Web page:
Yes, that would work beautifully. I’ve studied the problem of human-powered vehicles for a long time. It’s actually possible to dramatically reduce aero drag with fairings. If I remember the numbers correctly, the best HPVs only need about 1 HP to maintain 80 mph. Of course, this is well beyond what even the strongest humans can put out continually, but it gives us some idea of how much drag is aero and how much is tire drag. The total drag at 80 mph for these vehicles is about 5 pounds. If we assume a Crr of 0.005 and a total weight of 200 pounds then the aero drag is 4 pounds or so. Now if we put this on a monorail with steel wheels on steel rails, the rolling drag is reduced to essentially zero (i.e. 0.1 to 0.2 pounds). You still have the aero drag but that’s proportional to speed squared. If we reduce speed to 60 mph, the aero drag is about 2.25 pounds. Total drag is maybe 2.4 pounds. 2.4 pounds force @ 60 mph equals 0.4 HP, about what the strongest cyclists can maintain continually. The numbers at 50 mph would be ~0.25 HP (190 watts). A lot of cyclists can put out this much power for 15 minutes to an hour but let’s see what happens at even lower speeds. At 40 mph you only need ~90 watts to maintain speed. Nearly everyone can manage that, even a child. So this concept can in practice result in human-powered transportation with cruising speeds of 40 to 60 mph. With a little power assist, you can up that to perhaps 60 mph for everyone. The monorail means the vehicles are very safe, and hence no need for all sorts of crash protection which a road vehicle capable of similar speeds might need.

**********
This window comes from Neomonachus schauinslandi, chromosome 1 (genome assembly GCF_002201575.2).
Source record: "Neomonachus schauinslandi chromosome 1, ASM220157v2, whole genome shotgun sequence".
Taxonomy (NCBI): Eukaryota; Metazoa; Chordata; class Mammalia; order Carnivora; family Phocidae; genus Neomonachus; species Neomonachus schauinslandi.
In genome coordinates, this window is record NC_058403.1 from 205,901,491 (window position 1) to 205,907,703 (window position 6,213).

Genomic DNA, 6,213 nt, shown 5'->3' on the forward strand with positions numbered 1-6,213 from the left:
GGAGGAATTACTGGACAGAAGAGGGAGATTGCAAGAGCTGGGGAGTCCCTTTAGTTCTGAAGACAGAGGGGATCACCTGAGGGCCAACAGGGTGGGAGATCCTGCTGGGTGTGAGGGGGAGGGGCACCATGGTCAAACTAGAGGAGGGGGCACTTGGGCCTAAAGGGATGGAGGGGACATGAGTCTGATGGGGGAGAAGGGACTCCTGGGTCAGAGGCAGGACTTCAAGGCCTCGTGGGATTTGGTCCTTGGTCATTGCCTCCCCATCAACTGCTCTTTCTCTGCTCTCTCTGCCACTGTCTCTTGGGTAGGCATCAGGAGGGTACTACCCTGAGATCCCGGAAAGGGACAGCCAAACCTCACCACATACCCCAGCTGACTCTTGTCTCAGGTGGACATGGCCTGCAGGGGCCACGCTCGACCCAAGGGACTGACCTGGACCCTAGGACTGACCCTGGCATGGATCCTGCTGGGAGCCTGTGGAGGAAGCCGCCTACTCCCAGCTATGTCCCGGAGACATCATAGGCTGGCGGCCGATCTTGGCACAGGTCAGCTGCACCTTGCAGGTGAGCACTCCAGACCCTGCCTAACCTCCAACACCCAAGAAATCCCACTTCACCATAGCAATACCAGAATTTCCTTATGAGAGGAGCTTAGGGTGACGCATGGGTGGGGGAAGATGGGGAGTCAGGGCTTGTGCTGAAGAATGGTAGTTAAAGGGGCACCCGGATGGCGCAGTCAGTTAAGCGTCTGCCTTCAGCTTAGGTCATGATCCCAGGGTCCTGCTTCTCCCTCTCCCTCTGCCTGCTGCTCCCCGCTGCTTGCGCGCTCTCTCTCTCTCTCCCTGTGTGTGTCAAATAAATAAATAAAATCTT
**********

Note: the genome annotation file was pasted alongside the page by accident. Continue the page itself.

If we put these in a train, the numbers would look better, perhaps even 80 mph cruising on the level, and some power assist to maintain speed on hills. Besides that, it would be lots of fun to ride.

  • thielges

    Sorry to hear you had a bad experience pedaling around Silicon Valley. Rest assured that there are better options. I criss-cross SV every week and never end up on highways with no shoulders, probably because I’m familiar with the routing options. SV is not yet a bicycling utopia. Though Mother Nature bestowed the area with a mild climate and flat terrain there is plenty left to be improved. One of the things we need to do better is to make it easier for newcomers to find the existing good routes.

  • John French